15 SES 08, Case Study (Part 3)
Paper Session continued from 15 SES 07
The expertise of teachers is often based on insights they have acquired in their own practice, but they hardly use knowledge that goes beyond these specific situations (Weimer, 2008). Although teachers’ practical wisdom and expertise are highly valuable for every day classroom practice, it is inefficient to re-invent new developments without using knowledge from research and systematized experience of other teachers. In addition to their practical wisdom, teachers can make use of academic or research-based knowledge about educational interventions and strategies, that can guide teachers towards improving their teaching practice (Leat & Lin, 2003; Little & Houston, 2003).
This review concerns teachers’ utilization of academic or research-based knowledge. Academic educational knowledge is defined by Lysenko et al. (2014) as knowledge produced by professional researchers or by teachers conducting research in collaboration with researchers. The term ‘academic knowledge utilization’ refers to teachers’ use of academic knowledge to ground teaching practice on research evidence. Academic knowledge utilization is conceptualized as the process of finding, selecting and understanding knowledge, translating knowledge into implications for teaching practice and applying these implications in one’s own teaching practice. A next step in this process is sharing this knowledge and experiences with others. This means that academic knowledge utilization is an ongoing or cyclical process of finding, using, and sharing knowledge.
Commonly acknowledged in education and educational sciences, however, is the gap between research and practice, and between research communities and practice communities; researchers think there is a knowledge base which teachers can use, but teachers experience barriers to access that knowledge base, and find that researchers examine problems that are less relevant for practice. Therefore, teachers’ academic knowledge utilization continues to be a challenge.
This review explores barriers, conditions and strategies for increasing teachers’ academic knowledge utilization. Three questions will be answered: 1) Which barriers for teachers’ academic knowledge utilization are described in the literature, 2) Which conditions are recommended to enhance teachers’ academic knowledge utilization, and 3) Which interventions are recommended to increase teachers’ academic knowledge utilization?
Broekkamp, H., & Hout-Wolters, B. H. A. M. van. (2007). The gap between educational research and practice: A literature review. Educational Research and Evaluation, 13, 303-220. Cain, T. (2016). Denial, opposition, rejection or dissent: why do teachers contest research evidence? Research Papers in Education, 1-15. Hemsley-Brown, J., & Sharp, C. (2003). The use of research to improve professional practice: A systematic review of the literature. Oxford Review of Education, 29(4), 449-471. Landrum, Timothy J, Cook, Bryan G, Tankersley, Melody & Fitzgerald, Shawn. (2002). Teacher Perceptions of the Trustworthiness, Usability, and Accessibility of Information from Different Sources. Remedial and Special Education, 23(1), 42. Leat, D., & Lin, M. E. I. (2003). Developing a pedagogy of metacognition and transfer: some signposts for the generation and use of knowledge and the creation of research partnerships. British Educational Research Journal, 29(3), 383-414. Levin, B. (2013). To know is not enough: research knowledge and its use. Review of education, 1(1), 2-31. Little, M. E., & Houston, D. (2003). Research into practice through professional development. Remedial and Special Education, 24(2), 75-87. Lysenko, L. V., Abrami, P. C., Dagenais, C. & Janosz, M. (2014). Educational Research in Educational Practice: Predictors of Use. Canadian Journal of Education, 37(2). Nutley, S., Jung, T., & Walter, I. (2008). The many forms of research‐informed practice: a framework for mapping diversity. Cambridge Journal of Education, 38(1), 53-71. Vanderlinde, R., & van Braak, J. (2010). The gap between educational research and practice: views of teachers, school leaders, intermediaries and researchers. British Educational Research Journal, 36(2), 299-316. Weimer, M. (2008). Positioning scholarly work on teaching and learning. International Journal for the Scholarship of Teaching and Learning, 2(1), 1-6. Williams, D., & Coles, L. (2007). Teachers' approaches to finding and using research evidence: an information literacy perspective. Educational research, 49(2), 185-206.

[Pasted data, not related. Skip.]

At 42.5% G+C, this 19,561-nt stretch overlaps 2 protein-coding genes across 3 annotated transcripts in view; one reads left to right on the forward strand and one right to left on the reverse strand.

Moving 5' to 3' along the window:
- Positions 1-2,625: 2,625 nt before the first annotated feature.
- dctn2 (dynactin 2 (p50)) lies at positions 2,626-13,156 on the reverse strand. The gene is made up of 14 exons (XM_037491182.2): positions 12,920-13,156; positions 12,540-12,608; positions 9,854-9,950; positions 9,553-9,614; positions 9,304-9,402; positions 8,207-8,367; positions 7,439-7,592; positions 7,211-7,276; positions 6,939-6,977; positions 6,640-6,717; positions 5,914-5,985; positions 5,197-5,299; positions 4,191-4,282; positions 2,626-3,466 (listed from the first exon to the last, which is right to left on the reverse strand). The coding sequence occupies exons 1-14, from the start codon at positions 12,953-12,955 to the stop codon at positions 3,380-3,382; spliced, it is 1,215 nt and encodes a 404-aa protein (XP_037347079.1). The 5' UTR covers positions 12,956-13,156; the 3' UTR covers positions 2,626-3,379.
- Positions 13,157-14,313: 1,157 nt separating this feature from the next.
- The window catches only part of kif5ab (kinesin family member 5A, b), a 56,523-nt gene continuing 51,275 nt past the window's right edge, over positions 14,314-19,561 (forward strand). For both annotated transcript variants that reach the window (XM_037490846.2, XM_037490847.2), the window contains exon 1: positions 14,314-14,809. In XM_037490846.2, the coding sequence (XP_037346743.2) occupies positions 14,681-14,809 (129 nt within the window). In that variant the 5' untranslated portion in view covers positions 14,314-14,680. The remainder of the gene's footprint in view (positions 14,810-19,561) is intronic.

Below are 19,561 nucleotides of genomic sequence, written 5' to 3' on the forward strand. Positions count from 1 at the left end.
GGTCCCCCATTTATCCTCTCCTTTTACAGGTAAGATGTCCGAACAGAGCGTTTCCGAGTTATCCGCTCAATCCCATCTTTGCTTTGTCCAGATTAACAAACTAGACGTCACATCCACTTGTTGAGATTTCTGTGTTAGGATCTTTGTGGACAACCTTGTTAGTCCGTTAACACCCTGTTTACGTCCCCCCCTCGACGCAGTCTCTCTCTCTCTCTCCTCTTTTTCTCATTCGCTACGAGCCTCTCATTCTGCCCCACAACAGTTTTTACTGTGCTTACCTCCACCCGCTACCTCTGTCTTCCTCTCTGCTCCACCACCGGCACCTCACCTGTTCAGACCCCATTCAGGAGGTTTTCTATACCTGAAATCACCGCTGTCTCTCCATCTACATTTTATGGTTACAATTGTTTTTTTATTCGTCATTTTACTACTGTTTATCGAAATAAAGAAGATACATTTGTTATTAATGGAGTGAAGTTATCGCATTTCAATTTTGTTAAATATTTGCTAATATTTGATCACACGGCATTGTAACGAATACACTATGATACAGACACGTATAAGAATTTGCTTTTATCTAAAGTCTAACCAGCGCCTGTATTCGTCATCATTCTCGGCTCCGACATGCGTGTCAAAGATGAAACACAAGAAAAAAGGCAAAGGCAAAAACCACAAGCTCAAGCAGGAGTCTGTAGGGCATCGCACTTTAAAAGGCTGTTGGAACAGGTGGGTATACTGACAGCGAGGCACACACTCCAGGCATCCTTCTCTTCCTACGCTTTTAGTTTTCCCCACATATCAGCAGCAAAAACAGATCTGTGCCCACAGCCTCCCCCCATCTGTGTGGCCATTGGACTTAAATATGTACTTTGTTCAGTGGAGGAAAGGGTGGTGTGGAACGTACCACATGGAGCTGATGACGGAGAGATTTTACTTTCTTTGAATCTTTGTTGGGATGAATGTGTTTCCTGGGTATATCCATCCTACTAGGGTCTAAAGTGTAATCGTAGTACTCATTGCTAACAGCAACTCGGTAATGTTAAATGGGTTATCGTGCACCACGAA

00. Central Events (Keynotes, EERA-Panel, EERJ Round Table, Invited Sessions)
Network 1. Continuing Professional Development: Learning for Individuals, Leaders, and Organisations
Network 2. Vocational Education and Training (VETNET)
Network 3. Curriculum Innovation
Network 4. Inclusive Education
Network 5. Children and Youth at Risk and Urban Education
Network 6. Open Learning: Media, Environments and Cultures
Network 7. Social Justice and Intercultural Education
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Network 10. Teacher Education Research
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Network 12. LISnet - Library and Information Science Network
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Network 15. Research Partnerships in Education
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Network 26. Educational Leadership
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